The 2019 fantasy season saw some prodigious performances, but how exactly did they stack up through the lens of fantasy history? Breakout Live breaks down the 2019 Fantasy NFL Season.
Note: The below is for PPR and portrays just weeks 1-16 of the fantasy season, as most leagues don’t play Week 17.
You knew someone was taking Patrick Mahomes in the first round, but you had other plans. You were going to wait and load up at RB and WR while everyone else “foolishly” wasted draft capital at the position. You waited until the 11th round to take your QB, but did you get Ben Roethlisberger (not so good)? Or did you hit this season’s lottery ticket, league MVP Lamar Jackson?
The 2nd year quarterback from Louisville wasn’t on Bill Polian’s radar as a potential fantasy breakout candidate. But for your sake, let’s hope he was on yours. When your quarterback throws 36 touchdown passes, he’s had an outstanding season for your fantasy team. When your quarterback additionally runs for over 1000 yards, sets a new season high for a quarterback rushing yards with 1206, and passes Michael Vick in the process, that’s next level up from priceless.
All told, Jackson tallied 43 touchdowns rushing and receiving against just 6 interceptions, while throwing for 3,127 yards. His 400.2 fantasy points established a new all-time season high for the position, besting 2011 Aaron Rodgers and 2018 Patrick Mahomes.
There you were just minutes before the start of your 2019 draft, the draft order randomizer had spoken and you had a pick in the Top 4. You’re thinking to yourself, there’s no way you can blow this. You’re getting one of the Top 4 running backs in the draft, and maybe Top 3, if someone has visions of 2018 Patrick Mahomes in their eyes, or if someone in front of you employs zero-running back strategy. You’re on the clock. Who’s it going to be? Saquon, Kamara, Zeke or CMC? I had a similar dilemma and chose Saquon (Thanks, recency bias), and there went my hopes of repeat fantasy glory in 2019. Let’s hope you made the correct choice.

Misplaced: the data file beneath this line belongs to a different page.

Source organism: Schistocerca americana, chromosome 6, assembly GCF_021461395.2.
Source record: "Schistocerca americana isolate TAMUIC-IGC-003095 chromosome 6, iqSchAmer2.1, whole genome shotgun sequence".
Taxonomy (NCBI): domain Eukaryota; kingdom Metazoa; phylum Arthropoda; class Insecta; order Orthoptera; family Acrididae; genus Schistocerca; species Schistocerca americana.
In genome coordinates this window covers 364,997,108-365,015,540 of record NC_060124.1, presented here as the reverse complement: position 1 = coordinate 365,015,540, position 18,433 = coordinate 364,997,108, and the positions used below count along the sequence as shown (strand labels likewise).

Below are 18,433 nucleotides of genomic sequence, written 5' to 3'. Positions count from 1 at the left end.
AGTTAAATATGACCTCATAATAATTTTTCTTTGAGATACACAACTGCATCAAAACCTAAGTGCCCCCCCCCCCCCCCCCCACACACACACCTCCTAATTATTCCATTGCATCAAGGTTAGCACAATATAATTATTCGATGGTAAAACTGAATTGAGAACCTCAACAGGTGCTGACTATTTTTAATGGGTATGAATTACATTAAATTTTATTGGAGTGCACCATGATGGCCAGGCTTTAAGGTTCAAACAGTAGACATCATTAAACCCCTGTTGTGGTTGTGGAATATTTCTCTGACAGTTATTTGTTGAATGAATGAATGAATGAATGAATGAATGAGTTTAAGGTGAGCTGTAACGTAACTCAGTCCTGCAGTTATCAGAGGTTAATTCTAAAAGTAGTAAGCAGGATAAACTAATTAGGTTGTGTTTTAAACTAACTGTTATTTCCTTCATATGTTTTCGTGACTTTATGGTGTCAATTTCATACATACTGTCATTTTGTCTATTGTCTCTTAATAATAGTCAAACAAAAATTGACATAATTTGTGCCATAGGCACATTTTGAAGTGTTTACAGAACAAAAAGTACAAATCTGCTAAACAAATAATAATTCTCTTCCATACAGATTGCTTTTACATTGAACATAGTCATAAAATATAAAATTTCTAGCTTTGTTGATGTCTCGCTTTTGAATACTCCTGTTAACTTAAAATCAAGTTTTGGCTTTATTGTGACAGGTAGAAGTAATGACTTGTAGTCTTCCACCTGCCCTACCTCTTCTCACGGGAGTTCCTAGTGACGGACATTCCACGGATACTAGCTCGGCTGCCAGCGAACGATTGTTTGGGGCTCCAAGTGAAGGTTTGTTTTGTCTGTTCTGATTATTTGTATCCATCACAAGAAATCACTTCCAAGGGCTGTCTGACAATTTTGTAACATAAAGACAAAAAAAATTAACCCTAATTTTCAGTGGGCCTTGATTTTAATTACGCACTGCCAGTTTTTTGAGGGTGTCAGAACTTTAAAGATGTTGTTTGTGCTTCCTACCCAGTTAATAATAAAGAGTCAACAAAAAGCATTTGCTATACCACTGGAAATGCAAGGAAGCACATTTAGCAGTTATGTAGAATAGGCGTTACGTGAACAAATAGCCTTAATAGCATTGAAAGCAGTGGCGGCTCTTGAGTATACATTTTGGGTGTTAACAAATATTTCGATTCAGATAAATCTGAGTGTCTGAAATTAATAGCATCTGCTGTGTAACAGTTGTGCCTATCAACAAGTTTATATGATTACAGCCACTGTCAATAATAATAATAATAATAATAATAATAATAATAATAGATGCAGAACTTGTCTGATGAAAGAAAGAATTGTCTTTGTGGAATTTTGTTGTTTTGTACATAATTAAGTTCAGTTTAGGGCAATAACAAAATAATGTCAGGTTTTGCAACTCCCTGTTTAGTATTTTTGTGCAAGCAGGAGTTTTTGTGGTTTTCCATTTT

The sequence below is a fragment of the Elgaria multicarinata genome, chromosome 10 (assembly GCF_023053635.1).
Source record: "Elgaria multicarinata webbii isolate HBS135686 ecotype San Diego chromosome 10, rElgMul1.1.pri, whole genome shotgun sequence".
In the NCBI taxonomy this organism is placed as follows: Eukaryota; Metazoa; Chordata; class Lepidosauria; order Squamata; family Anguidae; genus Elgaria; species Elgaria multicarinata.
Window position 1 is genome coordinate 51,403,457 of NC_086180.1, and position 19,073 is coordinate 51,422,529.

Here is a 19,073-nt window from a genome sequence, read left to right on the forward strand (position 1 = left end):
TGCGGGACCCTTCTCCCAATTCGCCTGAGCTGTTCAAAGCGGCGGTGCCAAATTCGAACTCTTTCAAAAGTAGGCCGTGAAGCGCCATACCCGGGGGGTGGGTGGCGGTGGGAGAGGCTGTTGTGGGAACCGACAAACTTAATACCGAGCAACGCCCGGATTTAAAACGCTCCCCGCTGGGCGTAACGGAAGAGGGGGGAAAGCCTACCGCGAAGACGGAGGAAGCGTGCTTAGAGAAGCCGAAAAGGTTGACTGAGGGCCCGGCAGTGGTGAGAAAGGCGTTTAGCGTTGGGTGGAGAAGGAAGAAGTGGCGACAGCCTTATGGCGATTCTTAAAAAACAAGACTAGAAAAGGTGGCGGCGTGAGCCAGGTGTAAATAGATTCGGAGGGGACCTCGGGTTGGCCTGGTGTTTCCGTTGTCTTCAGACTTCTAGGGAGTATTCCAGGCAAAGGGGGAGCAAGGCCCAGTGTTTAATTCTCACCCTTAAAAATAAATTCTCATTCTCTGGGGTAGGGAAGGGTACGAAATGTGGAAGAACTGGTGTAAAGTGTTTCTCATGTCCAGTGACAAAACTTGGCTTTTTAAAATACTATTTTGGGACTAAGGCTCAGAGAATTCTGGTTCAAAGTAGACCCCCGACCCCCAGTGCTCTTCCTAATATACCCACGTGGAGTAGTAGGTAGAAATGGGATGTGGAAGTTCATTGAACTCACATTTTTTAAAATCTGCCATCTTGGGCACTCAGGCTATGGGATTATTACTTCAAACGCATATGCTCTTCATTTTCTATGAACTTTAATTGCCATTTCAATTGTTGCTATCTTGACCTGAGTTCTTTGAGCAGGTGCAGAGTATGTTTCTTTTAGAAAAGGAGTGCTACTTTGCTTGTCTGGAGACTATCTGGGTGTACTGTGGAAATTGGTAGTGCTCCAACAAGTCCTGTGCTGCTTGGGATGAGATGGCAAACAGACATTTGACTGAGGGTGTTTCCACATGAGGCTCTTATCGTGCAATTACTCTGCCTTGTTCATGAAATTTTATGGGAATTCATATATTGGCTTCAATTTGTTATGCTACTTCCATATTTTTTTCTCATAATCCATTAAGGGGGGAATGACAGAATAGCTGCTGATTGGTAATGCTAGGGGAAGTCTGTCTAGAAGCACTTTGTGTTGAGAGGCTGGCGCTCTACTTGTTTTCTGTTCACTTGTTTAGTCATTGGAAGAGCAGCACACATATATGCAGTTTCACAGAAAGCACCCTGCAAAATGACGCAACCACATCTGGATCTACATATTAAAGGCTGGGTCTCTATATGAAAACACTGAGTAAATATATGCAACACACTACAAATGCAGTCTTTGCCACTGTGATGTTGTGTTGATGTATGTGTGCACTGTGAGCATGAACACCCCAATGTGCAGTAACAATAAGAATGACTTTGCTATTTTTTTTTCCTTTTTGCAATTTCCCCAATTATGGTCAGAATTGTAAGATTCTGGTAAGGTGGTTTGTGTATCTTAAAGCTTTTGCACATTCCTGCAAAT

The 3rd year Stanford standout carried a heavy load for the Panthers offense in 2018. Amid concerns the workload was too heavy for a smallish CMC in year two, a season-ending injury to Cam led to an even greater reliance on McCaffrey in year three. The Newton news was spun into fantasy gold for McCaffrey owners, who saw an uptick in carries over 2018 by over 4 attempts per game. His 116 receptions helped him become only the 3rd running back in NFL history to have over 1000 yards rushing and receiving in the same season.
McCaffrey’s 1387 yards rushing combined with his 1005 receiving yards and 19 combined touchdowns rocketed CMC into the pantheon for all-time great seasons in fantasy with a whopping 444.4 fantasy points and a ridiculous 29.6 fantasy points per game. Only LaDainian Tomlinson’s renowned 2006 season was any better for anyone at any position, when he set the all-time single season best bar at an Usain Bolt-like 468.8. LT remains the only fantasy player in history to average 30 or more fantasy points per game with 31.3.
All told, Christian McCaffrey has two of the top 5 seasons ever by a running back. The 2nd– and 5th-best with 2016 David Johnson and 2017 Todd Gurley sandwiched in between.